Saturday, January 21, 2012


On Wednesday, January 18, 2012;  many American Internet websites staged a "blackout" to protest the pending Stop Online Piracy Act (SOPA) in the United States House of Representatives and the Protect Intellectual Properties Act (PIPA) from the US Senate.

They did this NOT because they supported piracy and the theft of such ideas, but out of fear that the measures in their current forms would hamper the Internet freedoms and privacy that legitimate users now enjoy.

But apparently there were many different ways a website could participate.
The English/American version of Wikipedia went totally offline for the day, replacing the online encyclopedia with a message encouraging visitors to contact their Congressional representatives in regards to the matter.

Google physically blacked out their logo for the day, making the famous icon interactive with a similar message. Otherwise, all their services were still available, including Google Chrome and Blogger.

Other websites simply switched to a black background January 18th, with their own messages informing users of what was going on.

The only major Internet site that did not seem to participate was Facebook. While it is unknown whether or not they were supposed to, there was no sign or word of the event on their website that this e-zine could ever find.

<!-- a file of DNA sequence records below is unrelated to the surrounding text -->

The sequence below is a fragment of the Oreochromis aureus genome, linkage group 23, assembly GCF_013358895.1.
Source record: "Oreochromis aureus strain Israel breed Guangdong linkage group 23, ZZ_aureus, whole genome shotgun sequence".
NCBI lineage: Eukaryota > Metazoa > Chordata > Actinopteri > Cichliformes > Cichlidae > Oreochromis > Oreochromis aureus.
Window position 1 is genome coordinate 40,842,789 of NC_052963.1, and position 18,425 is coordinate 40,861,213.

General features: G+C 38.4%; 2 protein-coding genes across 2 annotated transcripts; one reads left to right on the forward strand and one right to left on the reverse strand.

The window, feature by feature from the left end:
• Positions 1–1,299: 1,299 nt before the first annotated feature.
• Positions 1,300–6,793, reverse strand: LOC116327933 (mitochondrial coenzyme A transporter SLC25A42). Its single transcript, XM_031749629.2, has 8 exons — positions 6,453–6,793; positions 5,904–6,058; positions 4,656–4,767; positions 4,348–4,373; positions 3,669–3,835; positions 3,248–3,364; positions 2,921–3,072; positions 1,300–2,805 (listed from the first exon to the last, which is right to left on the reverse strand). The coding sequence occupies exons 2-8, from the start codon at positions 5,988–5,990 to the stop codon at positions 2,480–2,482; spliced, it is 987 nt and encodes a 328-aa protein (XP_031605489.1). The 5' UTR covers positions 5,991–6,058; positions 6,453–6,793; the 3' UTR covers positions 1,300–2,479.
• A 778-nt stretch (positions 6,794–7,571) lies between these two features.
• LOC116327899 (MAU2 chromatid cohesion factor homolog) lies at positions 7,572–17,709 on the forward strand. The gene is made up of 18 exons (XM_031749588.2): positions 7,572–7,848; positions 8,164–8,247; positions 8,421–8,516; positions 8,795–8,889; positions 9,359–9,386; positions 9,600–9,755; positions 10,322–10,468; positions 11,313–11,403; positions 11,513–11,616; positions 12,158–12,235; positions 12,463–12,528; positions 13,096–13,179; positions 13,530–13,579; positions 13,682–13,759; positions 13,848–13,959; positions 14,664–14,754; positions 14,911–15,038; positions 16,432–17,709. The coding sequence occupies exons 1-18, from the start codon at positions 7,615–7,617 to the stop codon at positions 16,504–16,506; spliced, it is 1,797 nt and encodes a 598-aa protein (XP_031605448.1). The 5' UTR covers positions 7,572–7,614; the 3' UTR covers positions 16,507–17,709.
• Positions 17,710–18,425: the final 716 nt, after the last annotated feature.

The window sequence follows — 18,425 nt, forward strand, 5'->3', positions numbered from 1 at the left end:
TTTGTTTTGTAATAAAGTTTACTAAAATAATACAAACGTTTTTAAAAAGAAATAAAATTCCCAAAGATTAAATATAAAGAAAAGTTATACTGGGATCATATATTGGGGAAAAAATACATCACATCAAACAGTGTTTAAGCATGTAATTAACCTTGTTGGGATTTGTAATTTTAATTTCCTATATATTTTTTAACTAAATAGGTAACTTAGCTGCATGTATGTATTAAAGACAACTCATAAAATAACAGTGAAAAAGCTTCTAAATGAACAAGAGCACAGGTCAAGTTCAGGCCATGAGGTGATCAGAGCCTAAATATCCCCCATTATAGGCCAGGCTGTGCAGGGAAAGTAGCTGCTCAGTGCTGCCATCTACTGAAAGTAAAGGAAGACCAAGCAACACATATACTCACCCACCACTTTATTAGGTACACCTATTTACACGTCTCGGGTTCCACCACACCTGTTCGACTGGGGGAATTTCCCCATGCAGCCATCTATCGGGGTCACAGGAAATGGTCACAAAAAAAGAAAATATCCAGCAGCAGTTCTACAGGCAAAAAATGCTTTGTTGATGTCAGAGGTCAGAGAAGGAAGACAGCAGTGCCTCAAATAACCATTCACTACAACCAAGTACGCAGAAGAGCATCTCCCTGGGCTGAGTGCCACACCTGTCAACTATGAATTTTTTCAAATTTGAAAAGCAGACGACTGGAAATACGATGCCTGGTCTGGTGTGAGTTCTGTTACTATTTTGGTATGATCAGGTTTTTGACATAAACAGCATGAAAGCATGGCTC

The Free Choice E-zine itself was torn on the issue. Like many others, we are against online piracy and want our intellectual properties protected. But while we also feared just how far the acts might go if made into law, were uncertain at the time how to alter our visual presentations for the event.

Well, we've since figured it out, as evident by the formatting of this article and the editing to our previous post on the subject.

But was all of this for naught?

Apparently not.

United States President Barack Obama publicly announced that he would not support SOPA or PIPA in their current forms for the same reason many protested the pending acts: that good intentions would go too far and protect the businesses more than the legitimate, private users.

Work on both measures has now been suspended indefinitely within their respective Congressional chambers, although some feel that is only pending the outcome of the 2012 Presidential election this November.

But it is guaranteed that another blackout is not out of the question if necessary.

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